The idea of socially responsible investing (SRI) has been around at least since the 18th century when, in the US, the Quakers prohibited members from investing in the slave trade. Other religious leaders discouraged the ownership of shares in industries that either harmed their workers or were perceived as immoral – tobacco, alcohol, firearms.
In more recent times, worries about climate change have added a whole new swathe of sectors – high carbon ones – to the list of potential ‘unethical’ investments. And we have seen the birth of a new type of SRI investor: the pragmatist who believes companies that adopt good environmental, social and corporate governance (ESG) practices will tend to do better in the long term. For whatever reason, interest in money managed according to these principles has been growing non-stop. To discuss the latest implications for both investors and product providers of this trend, we gathered some top fund buyers and fund managers specialising in this area and a highly-regarded consultant in one of the most SRI-focused countries in the world: Sweden.
It is the same for AP1, one of the five buffer funds in the Swedish national pension system. AP1 managers have been looking at SRI issues for 15 years, according to Nadine Viel Lamare, head of sustainable value creation. Last year, they formulated an overall sustainability strategy. “We want to focus on resource efficiency, and that defines responsible ways to use natural resources, human capital and financial capital,” says Viel Lamare. “I am responsible for pushing our internal managers but we also have 40% external managers, so I am pushing them. And then I engage with companies, so I try to push them also. I am the great pusher.”“SRI is becoming more and more important,” says SEB head of fund selection Mikael Haglund. “Pressure is coming from both the retail and institutional sides – we see growing interest in both those channels for SRI and climate change as well – and that is something we respond to.”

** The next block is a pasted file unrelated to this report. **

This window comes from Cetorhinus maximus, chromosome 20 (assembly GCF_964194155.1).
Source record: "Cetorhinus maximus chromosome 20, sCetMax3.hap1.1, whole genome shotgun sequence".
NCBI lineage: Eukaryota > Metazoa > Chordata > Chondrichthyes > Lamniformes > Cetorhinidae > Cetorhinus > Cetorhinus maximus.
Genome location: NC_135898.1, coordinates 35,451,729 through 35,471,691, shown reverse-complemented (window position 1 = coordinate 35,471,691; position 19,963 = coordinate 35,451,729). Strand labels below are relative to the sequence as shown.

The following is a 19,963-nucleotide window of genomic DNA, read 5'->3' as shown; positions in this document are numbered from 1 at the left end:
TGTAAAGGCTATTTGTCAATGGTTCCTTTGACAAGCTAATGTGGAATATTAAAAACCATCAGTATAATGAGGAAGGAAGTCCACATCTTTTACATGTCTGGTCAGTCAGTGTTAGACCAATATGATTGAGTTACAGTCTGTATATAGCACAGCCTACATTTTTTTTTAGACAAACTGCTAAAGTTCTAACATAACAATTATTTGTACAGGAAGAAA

Tove Bångstad is currently head of Nordics for Amundi Asset Management but earlier in her career she was responsibly for setting up the first ethical funds for institutional clients at SEB. Before that, she was chief financial officer of the Swedish Heart and Lung Foundation, where ESG is a high priority.“What I can see is that institutional investors now focus much more on ESG, says Bångstad. “If I look back 10 years there were just a couple of our clients that looked into ESG but today it is almost everyone – both institutional investors and wholesale fund selectors.” As a result, Amundi made the decision to incorporate SRI and ESG throughout its investment management process. “Active managers cannot invest incompanies that have the lowest ratings,” she explains.